Vertical Limit



US 2000
dir Martin Campbell
scr Robert King, Terry Hayes (story by King)
cin David Tattersall
stars Chris O’Donnell, Bill Paxton, Robin Tunney, Scott Glenn
126 minutes

There are worse ways of passing a couple of hours than sitting through Vertical Limit, particularly for audiences looking for a slice of professional disaster-movie escapism. Director Campbell has hacked out a lucrative niche with this kind of effects-heavy, all-action material – after GoldenEye and The Mask of Zorro – and nobody’s expecting him to break new ground.

In this genre, of course, while the CGI effects must be totally cutting-edge, any other kind of innovation would seem uncomfortably out of place. The more the picture sticks to the standard model – lame, quippy dialogue, endless contrivances, deafening muzak, plausibility-snapping stunts, cliffhanger climaxes, two-dimensional characters, etc – the better, and Vertical Limit sticks very close indeed, though the two-hours-plus running time pushes its luck a little.

After a striking prologue in Monument Valley – obvious shades of Mission Impossible 2 – we jump a few years forward to the main plot, which sees obnoxious billionaire adventurer Paxton organising a publicity-stunt ascent of K2 (“This is a life statement for me,” he intones) which of course goes disastrously wrong. Three of the party – including plucky celebrity climber Annie (Tunney) – find themselves stranded in a cavern near the summit, their lungs slowly failing in the thin Himalayan air. Back at base camp, Annie’s brother Peter (O’Donnell) scrambles a rescue team, desperately turning to unpredictable, enigmatic Montgomery Wick (Glenn). The twist, straight out of Wages of Fear, is that the rescuers must carry volatile nitroglycerine in order to blow the cavern open when, or rather if, they reach the summit.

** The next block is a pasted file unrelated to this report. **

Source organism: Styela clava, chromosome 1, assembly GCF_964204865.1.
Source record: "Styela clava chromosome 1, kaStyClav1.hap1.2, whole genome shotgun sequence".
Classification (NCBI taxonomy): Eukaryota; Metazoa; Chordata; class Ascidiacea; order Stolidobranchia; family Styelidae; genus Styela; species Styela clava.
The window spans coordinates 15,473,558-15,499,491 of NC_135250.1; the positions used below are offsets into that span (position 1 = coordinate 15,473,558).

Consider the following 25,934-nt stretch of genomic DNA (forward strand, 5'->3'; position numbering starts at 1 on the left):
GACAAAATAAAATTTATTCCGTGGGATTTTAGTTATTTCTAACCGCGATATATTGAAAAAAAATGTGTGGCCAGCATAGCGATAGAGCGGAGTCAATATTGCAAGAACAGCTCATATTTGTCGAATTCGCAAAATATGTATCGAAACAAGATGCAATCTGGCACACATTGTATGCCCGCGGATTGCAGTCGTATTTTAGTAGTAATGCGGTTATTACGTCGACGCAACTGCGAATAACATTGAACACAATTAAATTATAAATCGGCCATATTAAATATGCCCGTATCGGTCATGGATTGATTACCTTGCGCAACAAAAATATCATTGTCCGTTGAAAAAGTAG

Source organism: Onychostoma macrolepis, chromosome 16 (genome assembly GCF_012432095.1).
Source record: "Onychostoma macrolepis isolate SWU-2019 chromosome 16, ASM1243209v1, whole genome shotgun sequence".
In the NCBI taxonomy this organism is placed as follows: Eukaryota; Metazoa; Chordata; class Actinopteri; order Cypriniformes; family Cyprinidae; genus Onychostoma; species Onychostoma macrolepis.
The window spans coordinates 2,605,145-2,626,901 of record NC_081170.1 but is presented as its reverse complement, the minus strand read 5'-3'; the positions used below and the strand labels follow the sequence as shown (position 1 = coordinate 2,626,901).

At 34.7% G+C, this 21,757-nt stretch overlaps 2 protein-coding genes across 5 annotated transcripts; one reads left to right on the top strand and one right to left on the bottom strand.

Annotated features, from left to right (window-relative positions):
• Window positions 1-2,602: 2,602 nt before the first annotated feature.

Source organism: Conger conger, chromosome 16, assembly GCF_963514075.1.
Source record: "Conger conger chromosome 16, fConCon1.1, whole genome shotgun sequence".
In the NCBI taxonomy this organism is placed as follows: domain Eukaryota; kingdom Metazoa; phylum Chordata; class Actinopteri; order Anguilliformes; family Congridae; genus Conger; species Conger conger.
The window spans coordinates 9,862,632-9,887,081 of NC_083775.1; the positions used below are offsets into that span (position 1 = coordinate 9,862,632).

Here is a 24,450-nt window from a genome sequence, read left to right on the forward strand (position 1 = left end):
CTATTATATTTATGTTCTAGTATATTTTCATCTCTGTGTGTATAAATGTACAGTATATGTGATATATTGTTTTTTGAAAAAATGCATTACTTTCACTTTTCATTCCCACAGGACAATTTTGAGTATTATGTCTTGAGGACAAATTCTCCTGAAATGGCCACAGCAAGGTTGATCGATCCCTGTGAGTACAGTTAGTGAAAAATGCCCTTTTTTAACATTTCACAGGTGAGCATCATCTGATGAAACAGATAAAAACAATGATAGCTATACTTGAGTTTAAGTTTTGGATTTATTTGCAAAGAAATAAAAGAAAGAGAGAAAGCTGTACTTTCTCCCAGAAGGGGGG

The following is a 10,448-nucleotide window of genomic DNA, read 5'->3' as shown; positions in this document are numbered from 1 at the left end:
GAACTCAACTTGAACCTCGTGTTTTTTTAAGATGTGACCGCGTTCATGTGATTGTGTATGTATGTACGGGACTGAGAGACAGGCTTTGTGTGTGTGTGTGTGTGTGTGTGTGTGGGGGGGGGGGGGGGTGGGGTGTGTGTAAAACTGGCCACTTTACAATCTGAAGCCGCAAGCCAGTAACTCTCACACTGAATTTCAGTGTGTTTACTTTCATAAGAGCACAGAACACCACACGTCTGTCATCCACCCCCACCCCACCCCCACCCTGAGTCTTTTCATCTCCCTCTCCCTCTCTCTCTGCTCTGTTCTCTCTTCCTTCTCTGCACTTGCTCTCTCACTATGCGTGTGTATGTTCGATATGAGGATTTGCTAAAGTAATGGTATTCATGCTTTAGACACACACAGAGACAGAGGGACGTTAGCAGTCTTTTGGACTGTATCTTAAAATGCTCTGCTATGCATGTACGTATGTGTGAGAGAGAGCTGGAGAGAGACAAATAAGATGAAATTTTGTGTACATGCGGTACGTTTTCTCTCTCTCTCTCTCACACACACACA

Blue-eyed O’Donnell is as, as ever, thoroughly square, dependably old-fashioned – just like the movie. With this kind of picture, human participants inevitably play second fiddle to the scenery and the effects – but, as with Cliffhanger‘s hammily villainous John Lithgow, there’s usually room for at least one enjoyably outrageous supporting ‘turn.’ Here it’s Glenn, making the most of his preposterous wild-man-of-the-mountains role, whether shaving off his shaggy beard with a dry blade, keeping a craggily straight face as he spits out his gritty lines, or, best of all, grimly massaging his toeless, frostbitten feet.

6th February, 2001